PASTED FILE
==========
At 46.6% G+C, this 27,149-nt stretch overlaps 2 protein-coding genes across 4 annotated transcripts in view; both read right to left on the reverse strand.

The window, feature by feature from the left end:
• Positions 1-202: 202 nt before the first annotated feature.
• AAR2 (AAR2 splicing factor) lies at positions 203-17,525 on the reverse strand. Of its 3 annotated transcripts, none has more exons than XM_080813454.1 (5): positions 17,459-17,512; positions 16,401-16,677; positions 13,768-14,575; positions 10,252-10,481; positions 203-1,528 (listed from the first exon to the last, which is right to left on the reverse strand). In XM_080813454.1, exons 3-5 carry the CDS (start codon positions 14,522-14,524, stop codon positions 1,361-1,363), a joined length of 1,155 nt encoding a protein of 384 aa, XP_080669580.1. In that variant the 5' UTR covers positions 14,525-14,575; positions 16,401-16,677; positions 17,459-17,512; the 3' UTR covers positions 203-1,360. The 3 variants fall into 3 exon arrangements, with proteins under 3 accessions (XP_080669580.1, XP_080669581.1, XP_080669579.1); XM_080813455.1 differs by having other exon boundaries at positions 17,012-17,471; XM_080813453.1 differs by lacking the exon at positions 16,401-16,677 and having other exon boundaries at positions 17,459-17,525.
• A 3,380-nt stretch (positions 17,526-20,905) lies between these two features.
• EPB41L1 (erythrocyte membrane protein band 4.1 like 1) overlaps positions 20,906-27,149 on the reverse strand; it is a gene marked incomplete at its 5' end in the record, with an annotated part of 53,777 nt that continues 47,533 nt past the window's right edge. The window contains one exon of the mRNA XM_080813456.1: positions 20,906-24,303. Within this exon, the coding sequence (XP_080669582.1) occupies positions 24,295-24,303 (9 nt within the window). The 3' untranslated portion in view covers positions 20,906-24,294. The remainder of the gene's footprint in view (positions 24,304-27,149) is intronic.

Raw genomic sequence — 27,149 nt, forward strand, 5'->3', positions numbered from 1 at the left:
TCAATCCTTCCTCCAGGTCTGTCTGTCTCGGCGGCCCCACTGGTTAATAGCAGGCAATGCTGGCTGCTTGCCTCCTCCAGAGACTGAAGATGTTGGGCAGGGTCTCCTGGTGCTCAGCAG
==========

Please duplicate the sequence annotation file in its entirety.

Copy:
At 46.6% G+C, this 27,149-nt stretch overlaps 2 protein-coding genes across 4 annotated transcripts in view; both read right to left on the reverse strand.

The window, feature by feature from the left end:
• Positions 1-202: 202 nt before the first annotated feature.
• AAR2 (AAR2 splicing factor) lies at positions 203-17,525 on the reverse strand. Of its 3 annotated transcripts, none has more exons than XM_080813454.1 (5): positions 17,459-17,512; positions 16,401-16,677; positions 13,768-14,575; positions 10,252-10,481; positions 203-1,528 (listed from the first exon to the last, which is right to left on the reverse strand). In XM_080813454.1, exons 3-5 carry the CDS (start codon positions 14,522-14,524, stop codon positions 1,361-1,363), a joined length of 1,155 nt encoding a protein of 384 aa, XP_080669580.1. In that variant the 5' UTR covers positions 14,525-14,575; positions 16,401-16,677; positions 17,459-17,512; the 3' UTR covers positions 203-1,360. The 3 variants fall into 3 exon arrangements, with proteins under 3 accessions (XP_080669580.1, XP_080669581.1, XP_080669579.1); XM_080813455.1 differs by having other exon boundaries at positions 17,012-17,471; XM_080813453.1 differs by lacking the exon at positions 16,401-16,677 and having other exon boundaries at positions 17,459-17,525.
• A 3,380-nt stretch (positions 17,526-20,905) lies between these two features.
• EPB41L1 (erythrocyte membrane protein band 4.1 like 1) overlaps positions 20,906-27,149 on the reverse strand; it is a gene marked incomplete at its 5' end in the record, with an annotated part of 53,777 nt that continues 47,533 nt past the window's right edge. The window contains one exon of the mRNA XM_080813456.1: positions 20,906-24,303. Within this exon, the coding sequence (XP_080669582.1) occupies positions 24,295-24,303 (9 nt within the window). The 3' untranslated portion in view covers positions 20,906-24,294. The remainder of the gene's footprint in view (positions 24,304-27,149) is intronic.

Raw genomic sequence — 27,149 nt, forward strand, 5'->3', positions numbered from 1 at the left:
TCAATCCTTCCTCCAGGTCTGTCTGTCTCGGCGGCCCCACTGGTTAATAGCAGGCAATGCTGGCTGCTTGCCTCCTCCAGAGACTGAAGATGTTGGGCAGGGTCTCCTGGTGCTCAGCAG